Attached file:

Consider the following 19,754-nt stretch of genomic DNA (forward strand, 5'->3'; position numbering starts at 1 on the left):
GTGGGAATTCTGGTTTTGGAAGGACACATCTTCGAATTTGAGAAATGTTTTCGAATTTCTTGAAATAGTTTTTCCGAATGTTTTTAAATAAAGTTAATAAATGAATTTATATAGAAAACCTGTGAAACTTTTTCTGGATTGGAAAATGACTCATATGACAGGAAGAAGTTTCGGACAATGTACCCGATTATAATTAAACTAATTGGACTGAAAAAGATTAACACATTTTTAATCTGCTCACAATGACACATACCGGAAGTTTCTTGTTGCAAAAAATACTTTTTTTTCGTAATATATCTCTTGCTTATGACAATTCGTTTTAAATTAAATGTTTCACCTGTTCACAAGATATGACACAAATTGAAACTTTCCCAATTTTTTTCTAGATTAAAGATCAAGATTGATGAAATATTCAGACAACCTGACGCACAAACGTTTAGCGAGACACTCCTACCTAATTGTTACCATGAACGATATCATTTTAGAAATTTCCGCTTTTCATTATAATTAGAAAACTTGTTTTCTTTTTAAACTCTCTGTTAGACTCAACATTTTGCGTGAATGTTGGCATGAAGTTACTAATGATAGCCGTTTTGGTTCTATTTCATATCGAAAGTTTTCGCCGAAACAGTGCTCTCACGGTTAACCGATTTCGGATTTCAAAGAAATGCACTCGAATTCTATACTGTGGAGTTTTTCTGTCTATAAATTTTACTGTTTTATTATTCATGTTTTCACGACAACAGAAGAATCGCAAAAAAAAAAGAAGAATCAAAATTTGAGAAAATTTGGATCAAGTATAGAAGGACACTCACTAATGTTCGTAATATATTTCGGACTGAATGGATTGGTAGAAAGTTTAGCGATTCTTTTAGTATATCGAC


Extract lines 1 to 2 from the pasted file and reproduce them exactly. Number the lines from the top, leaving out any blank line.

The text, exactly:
Consider the following 19,754-nt stretch of genomic DNA (forward strand, 5'->3'; position numbering starts at 1 on the left):
GTGGGAATTCTGGTTTTGGAAGGACACATCTTCGAATTTGAGAAATGTTTTCGAATTTCTTGAAATAGTTTTTCCGAATGTTTTTAAATAAAGTTAATAAATGAATTTATATAGAAAACCTGTGAAACTTTTTCTGGATTGGAAAATGACTCATATGACAGGAAGAAGTTTCGGACAATGTACCCGATTATAATTAAACTAATTGGACTGAAAAAGATTAACACATTTTTAATCTGCTCACAATGACACATACCGGAAGTTTCTTGTTGCAAAAAATACTTTTTTTTCGTAATATATCTCTTGCTTATGACAATTCGTTTTAAATTAAATGTTTCACCTGTTCACAAGATATGACACAAATTGAAACTTTCCCAATTTTTTTCTAGATTAAAGATCAAGATTGATGAAATATTCAGACAACCTGACGCACAAACGTTTAGCGAGACACTCCTACCTAATTGTTACCATGAACGATATCATTTTAGAAATTTCCGCTTTTCATTATAATTAGAAAACTTGTTTTCTTTTTAAACTCTCTGTTAGACTCAACATTTTGCGTGAATGTTGGCATGAAGTTACTAATGATAGCCGTTTTGGTTCTATTTCATATCGAAAGTTTTCGCCGAAACAGTGCTCTCACGGTTAACCGATTTCGGATTTCAAAGAAATGCACTCGAATTCTATACTGTGGAGTTTTTCTGTCTATAAATTTTACTGTTTTATTATTCATGTTTTCACGACAACAGAAGAATCGCAAAAAAAAAAGAAGAATCAAAATTTGAGAAAATTTGGATCAAGTATAGAAGGACACTCACTAATGTTCGTAATATATTTCGGACTGAATGGATTGGTAGAAAGTTTAGCGATTCTTTTAGTATATCGAC